In America, parents are furiously attempting to prevent their kids from eating Tide Pods, an inexplicable “challenge” fad that has sent participants to the hospital. Meanwhile, in Switzerland parents are driving their kids to Jungschützen, or junior rifle courses. The number of Swiss children learning to shoot is growing rapidly. In the last two years, the number of Swiss youths participating in shooting courses has increased by over 40%. At SwissInfo.ch, the craze is explained:
The courses are designed for teenagers aged 15-20 to prepare them for their call-up to the militia army.
The federal authorities contribute towards the training. Last year, it handed over 10,585 army assault rifles and 930,000 rounds of free ammunition to gun clubs, the paper reported. Defence ministry support to junior rifle courses amounted to CHF862,000. A further CHF65,000 goes towards the training of junior rifle leaders.
The rise in young shooters is thought to be linked to a change in the law in 2016, when the minimum age for participants in this army preparation course was reduced from 17 to 15.
Some clubs in Switzerland offer shooting courses to children as young as 8-10. Newcomers start with air pistols and rifles shooting over 10 metres. During 300-metre shooting practice, they can try out an army assault rifle at a range.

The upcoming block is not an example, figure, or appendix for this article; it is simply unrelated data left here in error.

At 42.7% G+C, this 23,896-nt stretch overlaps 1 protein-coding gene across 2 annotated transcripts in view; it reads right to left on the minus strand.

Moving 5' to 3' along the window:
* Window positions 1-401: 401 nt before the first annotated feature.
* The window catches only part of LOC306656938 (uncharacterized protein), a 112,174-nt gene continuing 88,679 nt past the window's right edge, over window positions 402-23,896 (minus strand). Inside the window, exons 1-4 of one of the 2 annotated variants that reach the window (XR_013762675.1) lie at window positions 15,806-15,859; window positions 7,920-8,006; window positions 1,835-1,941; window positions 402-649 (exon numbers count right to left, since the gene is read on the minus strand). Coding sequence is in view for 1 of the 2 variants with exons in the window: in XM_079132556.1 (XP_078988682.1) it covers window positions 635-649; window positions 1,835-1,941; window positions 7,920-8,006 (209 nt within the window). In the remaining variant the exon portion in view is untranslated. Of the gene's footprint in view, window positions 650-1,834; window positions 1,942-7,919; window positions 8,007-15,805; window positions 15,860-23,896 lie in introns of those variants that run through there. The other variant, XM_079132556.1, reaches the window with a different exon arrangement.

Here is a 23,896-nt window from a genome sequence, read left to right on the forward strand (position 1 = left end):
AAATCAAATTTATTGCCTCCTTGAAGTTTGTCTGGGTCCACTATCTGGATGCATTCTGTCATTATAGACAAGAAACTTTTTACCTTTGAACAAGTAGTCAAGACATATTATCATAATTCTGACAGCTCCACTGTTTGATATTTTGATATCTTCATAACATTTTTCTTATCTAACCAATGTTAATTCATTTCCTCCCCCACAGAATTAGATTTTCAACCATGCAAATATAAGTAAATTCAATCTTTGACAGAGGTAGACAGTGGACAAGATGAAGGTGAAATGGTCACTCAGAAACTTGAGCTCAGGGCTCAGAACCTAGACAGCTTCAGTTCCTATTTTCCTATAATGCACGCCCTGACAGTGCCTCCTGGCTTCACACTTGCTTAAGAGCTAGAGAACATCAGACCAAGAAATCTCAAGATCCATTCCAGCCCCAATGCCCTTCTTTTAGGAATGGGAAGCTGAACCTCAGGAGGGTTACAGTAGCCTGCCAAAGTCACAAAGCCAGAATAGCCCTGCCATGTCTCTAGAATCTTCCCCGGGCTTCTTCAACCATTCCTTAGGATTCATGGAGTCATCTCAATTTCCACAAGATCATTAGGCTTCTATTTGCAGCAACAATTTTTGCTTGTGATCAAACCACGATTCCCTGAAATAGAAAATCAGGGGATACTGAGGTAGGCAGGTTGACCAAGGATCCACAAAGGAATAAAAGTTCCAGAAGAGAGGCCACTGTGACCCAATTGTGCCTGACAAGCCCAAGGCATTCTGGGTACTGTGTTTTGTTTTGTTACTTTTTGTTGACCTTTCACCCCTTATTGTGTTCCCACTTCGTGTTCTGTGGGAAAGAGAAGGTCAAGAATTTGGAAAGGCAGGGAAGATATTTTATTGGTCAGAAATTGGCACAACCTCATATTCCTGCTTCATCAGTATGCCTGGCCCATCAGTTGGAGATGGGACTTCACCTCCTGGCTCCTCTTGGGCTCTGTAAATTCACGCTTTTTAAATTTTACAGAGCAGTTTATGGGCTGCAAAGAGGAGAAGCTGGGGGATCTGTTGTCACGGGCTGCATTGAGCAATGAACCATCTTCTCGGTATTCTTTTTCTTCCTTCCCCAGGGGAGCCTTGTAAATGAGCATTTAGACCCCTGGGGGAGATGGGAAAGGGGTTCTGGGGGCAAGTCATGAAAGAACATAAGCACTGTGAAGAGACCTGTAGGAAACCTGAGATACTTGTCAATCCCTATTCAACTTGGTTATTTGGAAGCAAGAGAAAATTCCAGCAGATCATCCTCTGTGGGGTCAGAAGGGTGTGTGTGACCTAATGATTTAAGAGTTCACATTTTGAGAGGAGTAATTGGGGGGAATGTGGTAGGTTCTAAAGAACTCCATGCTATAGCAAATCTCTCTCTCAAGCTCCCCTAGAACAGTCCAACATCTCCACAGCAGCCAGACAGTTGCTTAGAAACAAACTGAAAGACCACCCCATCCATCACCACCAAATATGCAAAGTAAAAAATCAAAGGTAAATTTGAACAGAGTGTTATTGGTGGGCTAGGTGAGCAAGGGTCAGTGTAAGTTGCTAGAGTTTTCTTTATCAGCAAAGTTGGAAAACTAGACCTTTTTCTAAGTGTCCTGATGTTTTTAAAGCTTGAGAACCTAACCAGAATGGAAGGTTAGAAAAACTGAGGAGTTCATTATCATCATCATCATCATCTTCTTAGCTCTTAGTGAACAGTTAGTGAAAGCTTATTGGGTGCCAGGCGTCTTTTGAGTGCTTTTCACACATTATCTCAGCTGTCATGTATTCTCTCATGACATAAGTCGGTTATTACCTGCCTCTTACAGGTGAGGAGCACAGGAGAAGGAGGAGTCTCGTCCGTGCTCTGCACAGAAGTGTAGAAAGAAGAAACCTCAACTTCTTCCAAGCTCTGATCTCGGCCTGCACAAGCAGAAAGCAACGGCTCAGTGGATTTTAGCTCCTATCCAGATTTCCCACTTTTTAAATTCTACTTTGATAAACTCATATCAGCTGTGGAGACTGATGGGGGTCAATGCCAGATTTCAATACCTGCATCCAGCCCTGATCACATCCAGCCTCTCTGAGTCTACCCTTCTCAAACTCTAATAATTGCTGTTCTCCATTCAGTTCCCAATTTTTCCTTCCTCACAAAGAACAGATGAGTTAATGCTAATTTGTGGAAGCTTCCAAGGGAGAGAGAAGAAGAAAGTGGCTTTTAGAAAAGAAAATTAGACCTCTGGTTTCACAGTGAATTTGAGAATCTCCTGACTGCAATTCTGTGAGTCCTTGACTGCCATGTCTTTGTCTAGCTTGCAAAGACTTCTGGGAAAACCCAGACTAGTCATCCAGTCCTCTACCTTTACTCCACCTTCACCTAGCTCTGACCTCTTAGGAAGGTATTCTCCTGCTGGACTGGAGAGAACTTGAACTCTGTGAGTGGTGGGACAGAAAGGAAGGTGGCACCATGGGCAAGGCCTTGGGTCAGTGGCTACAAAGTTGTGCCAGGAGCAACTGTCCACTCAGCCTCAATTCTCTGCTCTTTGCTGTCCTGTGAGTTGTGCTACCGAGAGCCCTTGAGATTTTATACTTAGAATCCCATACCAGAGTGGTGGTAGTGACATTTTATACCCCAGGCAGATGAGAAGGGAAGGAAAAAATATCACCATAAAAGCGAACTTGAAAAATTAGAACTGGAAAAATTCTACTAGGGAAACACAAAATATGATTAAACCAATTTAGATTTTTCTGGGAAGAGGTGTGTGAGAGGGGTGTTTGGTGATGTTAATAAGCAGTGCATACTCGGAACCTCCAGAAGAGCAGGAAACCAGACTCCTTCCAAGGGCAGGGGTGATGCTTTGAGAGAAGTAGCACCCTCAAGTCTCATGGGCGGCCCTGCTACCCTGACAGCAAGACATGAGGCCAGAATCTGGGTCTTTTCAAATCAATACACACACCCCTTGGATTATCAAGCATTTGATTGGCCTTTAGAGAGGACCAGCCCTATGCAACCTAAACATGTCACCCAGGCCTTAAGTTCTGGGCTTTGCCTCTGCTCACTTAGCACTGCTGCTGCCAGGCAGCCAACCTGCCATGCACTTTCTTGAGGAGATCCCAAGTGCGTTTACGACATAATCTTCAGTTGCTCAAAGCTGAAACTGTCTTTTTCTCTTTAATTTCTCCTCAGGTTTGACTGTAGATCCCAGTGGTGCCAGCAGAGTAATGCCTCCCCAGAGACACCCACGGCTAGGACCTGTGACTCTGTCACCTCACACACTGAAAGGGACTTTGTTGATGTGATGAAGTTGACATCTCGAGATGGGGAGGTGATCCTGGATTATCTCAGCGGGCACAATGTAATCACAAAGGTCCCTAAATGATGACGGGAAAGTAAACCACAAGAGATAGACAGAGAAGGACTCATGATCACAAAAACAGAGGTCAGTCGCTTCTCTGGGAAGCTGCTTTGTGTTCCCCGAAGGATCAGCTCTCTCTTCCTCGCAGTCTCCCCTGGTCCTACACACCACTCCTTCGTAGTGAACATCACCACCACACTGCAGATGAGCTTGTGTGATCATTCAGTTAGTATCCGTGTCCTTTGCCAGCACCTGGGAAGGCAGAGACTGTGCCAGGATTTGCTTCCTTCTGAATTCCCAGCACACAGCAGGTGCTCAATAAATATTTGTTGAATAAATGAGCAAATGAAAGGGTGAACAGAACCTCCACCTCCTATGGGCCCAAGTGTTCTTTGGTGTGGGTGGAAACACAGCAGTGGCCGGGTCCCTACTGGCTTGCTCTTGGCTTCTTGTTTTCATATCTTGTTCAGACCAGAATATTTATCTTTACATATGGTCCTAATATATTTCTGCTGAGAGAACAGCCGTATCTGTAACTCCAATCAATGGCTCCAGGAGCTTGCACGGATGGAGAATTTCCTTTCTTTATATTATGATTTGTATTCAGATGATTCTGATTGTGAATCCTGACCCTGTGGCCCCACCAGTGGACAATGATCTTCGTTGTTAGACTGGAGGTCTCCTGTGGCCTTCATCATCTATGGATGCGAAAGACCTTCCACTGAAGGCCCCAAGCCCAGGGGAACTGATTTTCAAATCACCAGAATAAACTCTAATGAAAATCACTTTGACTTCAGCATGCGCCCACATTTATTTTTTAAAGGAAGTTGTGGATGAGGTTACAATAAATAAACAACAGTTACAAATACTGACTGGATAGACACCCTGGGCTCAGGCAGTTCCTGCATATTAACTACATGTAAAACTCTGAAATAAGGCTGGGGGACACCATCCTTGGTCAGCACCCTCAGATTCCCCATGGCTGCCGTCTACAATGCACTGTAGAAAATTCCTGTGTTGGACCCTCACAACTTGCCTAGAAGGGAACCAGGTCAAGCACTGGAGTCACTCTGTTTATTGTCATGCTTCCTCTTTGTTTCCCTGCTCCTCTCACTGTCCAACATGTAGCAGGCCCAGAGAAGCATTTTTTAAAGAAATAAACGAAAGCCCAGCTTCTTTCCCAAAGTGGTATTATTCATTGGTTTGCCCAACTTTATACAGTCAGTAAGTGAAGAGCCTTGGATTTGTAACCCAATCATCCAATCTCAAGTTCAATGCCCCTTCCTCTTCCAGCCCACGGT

Switzerland’s gun laws and high rates of gun ownership reflect the country’s deep-seated belief in the right to bear arms and the needs of its militia army. Shooting clubs are also popular. The Swiss Shooting association, one of the country’s biggest sports associations, has 133,000 members.
Today, Switzerland has among the highest gun ownership rates per capita among Western countries. It is thought that around two million are in circulation.
Read more here.
Both of my kids have participated in our local rifle club’s Friday night kids shoots, and they are proficient shooters. I suggest you find a good course for your kids or grandkids too.